The New Journal reported last month on serious concerns for the welfare of Mahdi Hashi who had not been seen or heard from since the summer. It was feared that the 23-year-old, who grew up in Camden and lived in Gilbeys Yard, Chalk Farm, was being held captive in an African prison camp.
It followed a controversial decision by Home Secretary Theresa May to revoke his citizenship over alleged links to “Islamic extremism”.
Yesterday (Thursday), his mother, Kaltum, said: “It is such a shock and very hard for us. But we are also very happy to hear he is alive.”
She added: “We spoke to his lawyer in the US and they say he is doing good. He is being kept in a small room and alone. They checked his health and it is good. They say we can write him a letter and we will do that, definitely.”
She was speaking after the Federal Bureau of Investigation (FBI)released a statement on Sunday warning that her son is facing a minimum 30 years in prison.
Mahdi, and two others, are accused of “weapons and explosives training”, being “deployed in combat operations” and participating in “an elite suicide bomber programme” with the Somali terrorist group, al Shabaab.
Mahdi came to Camden, aged 6, and went to Primrose Hill and Rhyl primary schools before getting his GCSEs at Haverstock. He volunteered for the Kentish Town Community Organisation and was presented with special award certificates by the Camden Mayor in the Town Hall.
His family told the New Journal last month an ex-prisoner at the Djibouti camp had got a message to their extended family in Somalia saying he was being held captive there. When his family in Camden asked for diplomatic help from the British government they were told his citizenship had been revoked by Home Secretary Theresa May over alleged “Islamic extremism”.
The unusual step has led human rights lawyers and campaigners to question the role of the British government in what they describe as a “unique case”. They believe the decision to revoke his citizenship was part of a covertly orchestrated plan to smooth the process of his capture by the US authorities.
His solicitor, Saghir Hussain, said Mahdi’s story had “all the hallmarks of rendition”, adding: “Here is a young lad from London, has lived in London most of his life, has travelled to Somalia to meet his family, and then he is picked up.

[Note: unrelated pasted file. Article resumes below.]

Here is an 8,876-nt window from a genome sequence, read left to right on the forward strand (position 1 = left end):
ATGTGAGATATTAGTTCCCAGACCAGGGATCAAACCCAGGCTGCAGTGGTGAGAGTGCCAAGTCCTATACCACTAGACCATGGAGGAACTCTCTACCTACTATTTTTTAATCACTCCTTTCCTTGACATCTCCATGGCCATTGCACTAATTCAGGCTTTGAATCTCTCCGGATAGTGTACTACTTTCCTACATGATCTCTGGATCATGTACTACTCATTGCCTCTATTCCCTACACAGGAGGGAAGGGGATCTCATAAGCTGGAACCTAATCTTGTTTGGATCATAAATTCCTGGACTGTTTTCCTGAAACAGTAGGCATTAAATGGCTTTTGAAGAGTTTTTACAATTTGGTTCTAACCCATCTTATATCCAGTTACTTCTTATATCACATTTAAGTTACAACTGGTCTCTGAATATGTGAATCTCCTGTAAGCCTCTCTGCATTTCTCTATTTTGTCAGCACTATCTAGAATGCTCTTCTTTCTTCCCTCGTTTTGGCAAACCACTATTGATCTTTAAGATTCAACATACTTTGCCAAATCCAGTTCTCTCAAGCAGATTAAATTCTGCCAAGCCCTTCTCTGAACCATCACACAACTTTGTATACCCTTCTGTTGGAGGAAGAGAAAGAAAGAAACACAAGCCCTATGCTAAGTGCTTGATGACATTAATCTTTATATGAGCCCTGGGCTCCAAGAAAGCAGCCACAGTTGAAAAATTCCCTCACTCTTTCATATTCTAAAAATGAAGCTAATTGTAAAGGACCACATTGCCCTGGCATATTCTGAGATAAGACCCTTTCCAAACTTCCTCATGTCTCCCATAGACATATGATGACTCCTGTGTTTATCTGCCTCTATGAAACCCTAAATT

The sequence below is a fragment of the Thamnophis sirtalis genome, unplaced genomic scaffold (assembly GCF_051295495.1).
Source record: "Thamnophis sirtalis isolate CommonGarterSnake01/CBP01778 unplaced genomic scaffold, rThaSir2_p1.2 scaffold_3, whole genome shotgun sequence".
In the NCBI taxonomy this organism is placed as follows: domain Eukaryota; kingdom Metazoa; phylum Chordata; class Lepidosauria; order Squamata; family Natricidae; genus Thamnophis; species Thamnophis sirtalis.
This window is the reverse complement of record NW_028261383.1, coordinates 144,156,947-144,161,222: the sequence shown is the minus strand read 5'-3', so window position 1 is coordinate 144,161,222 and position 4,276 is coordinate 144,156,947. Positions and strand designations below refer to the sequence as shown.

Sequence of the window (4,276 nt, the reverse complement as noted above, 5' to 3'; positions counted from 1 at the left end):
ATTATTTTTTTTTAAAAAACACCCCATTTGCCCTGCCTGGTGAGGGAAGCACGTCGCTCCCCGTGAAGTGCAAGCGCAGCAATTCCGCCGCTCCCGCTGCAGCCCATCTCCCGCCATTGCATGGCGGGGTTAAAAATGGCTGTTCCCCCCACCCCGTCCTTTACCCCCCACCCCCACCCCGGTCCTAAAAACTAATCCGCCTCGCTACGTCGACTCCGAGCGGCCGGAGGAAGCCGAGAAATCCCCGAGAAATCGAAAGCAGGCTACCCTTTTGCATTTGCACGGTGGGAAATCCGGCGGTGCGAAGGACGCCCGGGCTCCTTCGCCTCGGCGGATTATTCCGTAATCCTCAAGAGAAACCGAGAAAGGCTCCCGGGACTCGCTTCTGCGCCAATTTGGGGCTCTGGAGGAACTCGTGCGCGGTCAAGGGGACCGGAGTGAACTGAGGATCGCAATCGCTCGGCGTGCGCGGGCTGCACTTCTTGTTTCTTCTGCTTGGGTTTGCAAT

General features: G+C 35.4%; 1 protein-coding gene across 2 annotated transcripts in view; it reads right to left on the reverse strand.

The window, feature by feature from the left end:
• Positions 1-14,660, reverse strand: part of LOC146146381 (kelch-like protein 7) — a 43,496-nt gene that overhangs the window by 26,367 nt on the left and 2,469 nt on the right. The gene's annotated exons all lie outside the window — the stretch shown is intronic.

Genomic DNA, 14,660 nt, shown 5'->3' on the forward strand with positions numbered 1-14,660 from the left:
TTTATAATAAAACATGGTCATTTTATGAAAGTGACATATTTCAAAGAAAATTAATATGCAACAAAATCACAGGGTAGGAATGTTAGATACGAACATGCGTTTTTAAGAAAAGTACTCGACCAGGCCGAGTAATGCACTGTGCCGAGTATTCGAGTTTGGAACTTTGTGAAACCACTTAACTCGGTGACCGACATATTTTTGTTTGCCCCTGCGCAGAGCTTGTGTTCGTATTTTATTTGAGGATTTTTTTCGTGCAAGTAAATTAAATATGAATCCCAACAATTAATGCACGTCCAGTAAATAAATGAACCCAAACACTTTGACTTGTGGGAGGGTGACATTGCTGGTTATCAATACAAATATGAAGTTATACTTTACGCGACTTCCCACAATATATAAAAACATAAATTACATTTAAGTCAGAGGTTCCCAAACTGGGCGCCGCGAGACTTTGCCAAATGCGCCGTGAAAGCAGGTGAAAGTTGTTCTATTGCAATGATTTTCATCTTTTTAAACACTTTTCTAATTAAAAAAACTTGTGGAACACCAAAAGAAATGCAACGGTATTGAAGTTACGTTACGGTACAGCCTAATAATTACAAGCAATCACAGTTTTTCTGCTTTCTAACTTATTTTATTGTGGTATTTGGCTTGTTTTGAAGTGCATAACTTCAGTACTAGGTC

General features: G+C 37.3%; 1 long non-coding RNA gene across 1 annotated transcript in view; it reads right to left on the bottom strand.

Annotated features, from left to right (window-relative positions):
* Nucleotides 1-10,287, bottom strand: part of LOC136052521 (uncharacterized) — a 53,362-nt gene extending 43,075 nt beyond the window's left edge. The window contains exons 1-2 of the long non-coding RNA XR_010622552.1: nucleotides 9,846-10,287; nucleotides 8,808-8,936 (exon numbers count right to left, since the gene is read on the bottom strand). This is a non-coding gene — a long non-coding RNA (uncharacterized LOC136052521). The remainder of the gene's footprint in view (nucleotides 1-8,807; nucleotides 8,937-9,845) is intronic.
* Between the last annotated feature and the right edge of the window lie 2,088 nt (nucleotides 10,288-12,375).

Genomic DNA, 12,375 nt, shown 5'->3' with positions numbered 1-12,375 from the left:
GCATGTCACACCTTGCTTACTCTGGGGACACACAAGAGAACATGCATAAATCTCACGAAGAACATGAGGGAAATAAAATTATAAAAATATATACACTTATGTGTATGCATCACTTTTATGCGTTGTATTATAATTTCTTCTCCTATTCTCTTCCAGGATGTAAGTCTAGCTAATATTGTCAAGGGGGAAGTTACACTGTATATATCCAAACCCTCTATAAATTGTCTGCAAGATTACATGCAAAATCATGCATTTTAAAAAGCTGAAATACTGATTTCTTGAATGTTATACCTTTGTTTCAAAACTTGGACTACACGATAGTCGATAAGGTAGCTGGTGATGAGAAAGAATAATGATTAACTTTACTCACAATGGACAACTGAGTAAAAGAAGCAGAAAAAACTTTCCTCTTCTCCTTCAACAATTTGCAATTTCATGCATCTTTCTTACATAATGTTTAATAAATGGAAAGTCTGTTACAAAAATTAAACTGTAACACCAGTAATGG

“His British citizenship is withdrawn around the same time that he is kidnapped, and this is where we will be asking the government questions as to what knowledge do they have. Did they conspire with the Americans to deprive him of his citizenship to enable them to kidnap him and hold him in secret detention?”
Mahdi’s campaign is being run by CagePrisoners – a group that helped spring its current director Mozzam Begg from Guantanamo Bay prison – which said yesterday his case was “unique”.
In a statement Mahdi’s father, Mohamed, said: “Mahdi has never been accused of breaking any laws or harming anyone in the UK. He has been a British citizen for 15 years but then his citizenship was taken away suddenly and now we find out that he is in New York.” He added: “We are not some slaves who can be passed around from one owner to another.”
After returning from time abroad in Egypt and Syria in 2008, Mahdi worked for the Kentish Town Community Organisation helping young people with difficulties in their personal lives. His family said he and other volunteers at the centre were victim to “sustained harassment” by the secret services after refusing to spy on “practising Muslims” living in Camden.
He was accused of having links to Al Qaeda and warned he could only prove his innocence if he worked as an informer for MI5, his sister, Fatuma, told the New Journal last month. She said Mahdi had started an engineering course at university in 2009 when he left for Somalia to look after his sick grandmother. In 2010, Mahdi got married and last year the couple had a son.
Releasing details of his capture on Sunday, the FBI said Mahdi was detained in Somalia in August while allegedly on his way to Yemen. On October 18, a grand jury in the Eastern District of New York returned a sealed indictment against him, and on November 14, the FBI took custody of him and took him to New York.
The FBI’s assistant director in charge, George Venizelos, said: “As alleged, these defendants are not aspiring terrorists, they are terrorists. They did more than receive terrorist training: they put that training to practice in terrorist operations with al Shabaab. Their capture and prosecution are important steps in the continuing campaign against terrorism.”
The Home Office has refused to comment on the issue, saying it was a matter of national security.